Abstract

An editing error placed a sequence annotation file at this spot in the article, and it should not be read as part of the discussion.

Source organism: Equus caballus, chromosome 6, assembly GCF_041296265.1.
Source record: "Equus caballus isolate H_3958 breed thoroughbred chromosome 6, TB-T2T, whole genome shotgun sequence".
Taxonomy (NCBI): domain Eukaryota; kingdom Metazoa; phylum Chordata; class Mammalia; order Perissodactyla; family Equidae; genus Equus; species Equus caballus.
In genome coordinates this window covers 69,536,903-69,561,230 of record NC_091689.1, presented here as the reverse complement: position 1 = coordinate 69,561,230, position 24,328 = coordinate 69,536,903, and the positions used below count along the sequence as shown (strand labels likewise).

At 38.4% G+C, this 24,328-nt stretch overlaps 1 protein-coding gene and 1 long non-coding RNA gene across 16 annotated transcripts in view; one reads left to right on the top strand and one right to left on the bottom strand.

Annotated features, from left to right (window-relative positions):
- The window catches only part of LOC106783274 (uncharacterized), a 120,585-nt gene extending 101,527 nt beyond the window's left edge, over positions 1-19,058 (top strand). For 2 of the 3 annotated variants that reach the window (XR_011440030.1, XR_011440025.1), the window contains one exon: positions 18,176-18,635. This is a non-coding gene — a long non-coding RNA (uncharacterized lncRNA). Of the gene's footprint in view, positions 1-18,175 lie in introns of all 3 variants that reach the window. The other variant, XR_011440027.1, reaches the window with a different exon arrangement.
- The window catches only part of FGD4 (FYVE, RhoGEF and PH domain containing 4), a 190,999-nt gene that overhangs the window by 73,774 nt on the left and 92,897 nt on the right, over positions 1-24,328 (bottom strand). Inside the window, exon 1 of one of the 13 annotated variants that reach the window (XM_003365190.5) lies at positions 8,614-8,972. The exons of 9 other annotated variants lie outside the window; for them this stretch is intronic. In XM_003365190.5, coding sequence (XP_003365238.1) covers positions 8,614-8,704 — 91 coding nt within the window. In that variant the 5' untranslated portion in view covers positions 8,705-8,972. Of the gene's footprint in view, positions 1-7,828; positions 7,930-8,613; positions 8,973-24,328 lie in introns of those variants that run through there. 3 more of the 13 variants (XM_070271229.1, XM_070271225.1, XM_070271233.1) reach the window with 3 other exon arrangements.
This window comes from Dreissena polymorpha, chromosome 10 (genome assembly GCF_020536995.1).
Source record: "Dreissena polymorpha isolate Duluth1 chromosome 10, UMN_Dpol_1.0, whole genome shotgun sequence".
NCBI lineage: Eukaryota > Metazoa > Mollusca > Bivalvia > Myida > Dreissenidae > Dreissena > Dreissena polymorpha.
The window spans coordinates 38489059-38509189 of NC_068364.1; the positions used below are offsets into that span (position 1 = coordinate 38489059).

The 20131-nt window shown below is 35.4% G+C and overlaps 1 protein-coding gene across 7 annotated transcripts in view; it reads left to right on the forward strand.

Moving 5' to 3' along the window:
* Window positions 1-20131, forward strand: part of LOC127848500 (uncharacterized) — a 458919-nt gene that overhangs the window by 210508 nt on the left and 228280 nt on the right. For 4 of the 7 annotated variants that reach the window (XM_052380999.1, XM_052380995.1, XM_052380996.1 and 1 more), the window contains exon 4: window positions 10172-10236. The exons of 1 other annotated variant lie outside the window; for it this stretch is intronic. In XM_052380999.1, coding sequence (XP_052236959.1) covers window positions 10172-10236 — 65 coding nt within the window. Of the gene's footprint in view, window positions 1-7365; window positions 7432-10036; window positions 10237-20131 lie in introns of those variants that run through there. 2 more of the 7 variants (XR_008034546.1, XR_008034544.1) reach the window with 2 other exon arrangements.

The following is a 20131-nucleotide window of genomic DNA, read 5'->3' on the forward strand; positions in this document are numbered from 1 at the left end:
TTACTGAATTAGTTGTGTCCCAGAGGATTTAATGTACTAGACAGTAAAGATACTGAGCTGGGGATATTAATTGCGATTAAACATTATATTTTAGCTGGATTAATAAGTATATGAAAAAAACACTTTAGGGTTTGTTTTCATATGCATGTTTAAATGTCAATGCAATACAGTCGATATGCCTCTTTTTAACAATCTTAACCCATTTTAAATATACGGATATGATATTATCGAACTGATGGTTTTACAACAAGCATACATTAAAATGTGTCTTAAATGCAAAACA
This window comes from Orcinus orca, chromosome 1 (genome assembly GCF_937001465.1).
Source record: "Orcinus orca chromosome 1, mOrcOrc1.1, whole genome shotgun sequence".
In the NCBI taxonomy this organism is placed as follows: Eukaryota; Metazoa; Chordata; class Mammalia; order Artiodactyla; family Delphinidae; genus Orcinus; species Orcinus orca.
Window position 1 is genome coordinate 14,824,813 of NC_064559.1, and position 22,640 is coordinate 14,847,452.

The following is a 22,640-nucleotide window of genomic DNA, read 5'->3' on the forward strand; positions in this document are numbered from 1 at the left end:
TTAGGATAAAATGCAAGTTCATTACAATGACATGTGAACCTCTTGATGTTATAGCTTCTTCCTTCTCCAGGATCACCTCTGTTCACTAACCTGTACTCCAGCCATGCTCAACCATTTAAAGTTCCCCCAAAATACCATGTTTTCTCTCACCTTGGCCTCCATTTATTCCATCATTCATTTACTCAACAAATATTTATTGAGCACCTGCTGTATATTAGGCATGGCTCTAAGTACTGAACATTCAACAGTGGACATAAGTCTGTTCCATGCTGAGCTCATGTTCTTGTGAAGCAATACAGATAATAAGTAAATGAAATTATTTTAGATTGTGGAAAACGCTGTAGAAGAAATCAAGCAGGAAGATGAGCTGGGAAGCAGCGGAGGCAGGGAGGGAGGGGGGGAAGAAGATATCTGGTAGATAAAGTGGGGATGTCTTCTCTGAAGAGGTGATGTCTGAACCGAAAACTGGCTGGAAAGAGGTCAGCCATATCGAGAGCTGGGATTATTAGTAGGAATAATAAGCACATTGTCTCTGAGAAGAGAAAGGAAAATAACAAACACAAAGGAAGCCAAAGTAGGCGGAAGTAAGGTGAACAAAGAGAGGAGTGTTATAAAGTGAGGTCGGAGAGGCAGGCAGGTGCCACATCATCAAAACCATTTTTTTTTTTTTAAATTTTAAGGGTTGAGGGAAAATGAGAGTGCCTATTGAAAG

We describe and present preliminary results from an independent bending-angle algorithm implementation for the calculation of radiowave bending angles propagated from a Global Positioning System (GPS) to a Low Earth Orbiting (LEO) satellite. The algorithm utilizes raw atmospheric excess phases and satellite kinematics to determine Doppler frequency shifts of the GPS signals from which bending-angle profiles are derived. The intent is twofold: (a) perform a series of sensitivity studies to investigate the effect of Doppler frequency shift and satellite velocity variations on bending-angle profiles; and (b) examine and compare our results against the bending-angle profiles provided by the Constellation Observing System for Meteorology, Ionosphere & Climate (COSMIC) Data Analysis and Archive Centre (CDAAC). In this paper, we employ the same GPS observations as by CDAAC to analyze various occultation events in 2006, 2007, 2008, and 2009. Our principal finding is that radiowave bending angles exhibit an inversely proportional behaviour to orbital velocity variations while they change proportionally to the variations of Doppler frequency shift. Our studies also reveal that bending angles are more sensitive to orbital velocity than to Doppler frequency shift variations and show “wave-like” structures in the upper part of the atmosphere, unlike COSMIC-derived profiles. We discuss the differences between our derived bending-angle profiles and the COSMIC-derived profiles, emphasizing the advantages of our algorithm implementation.

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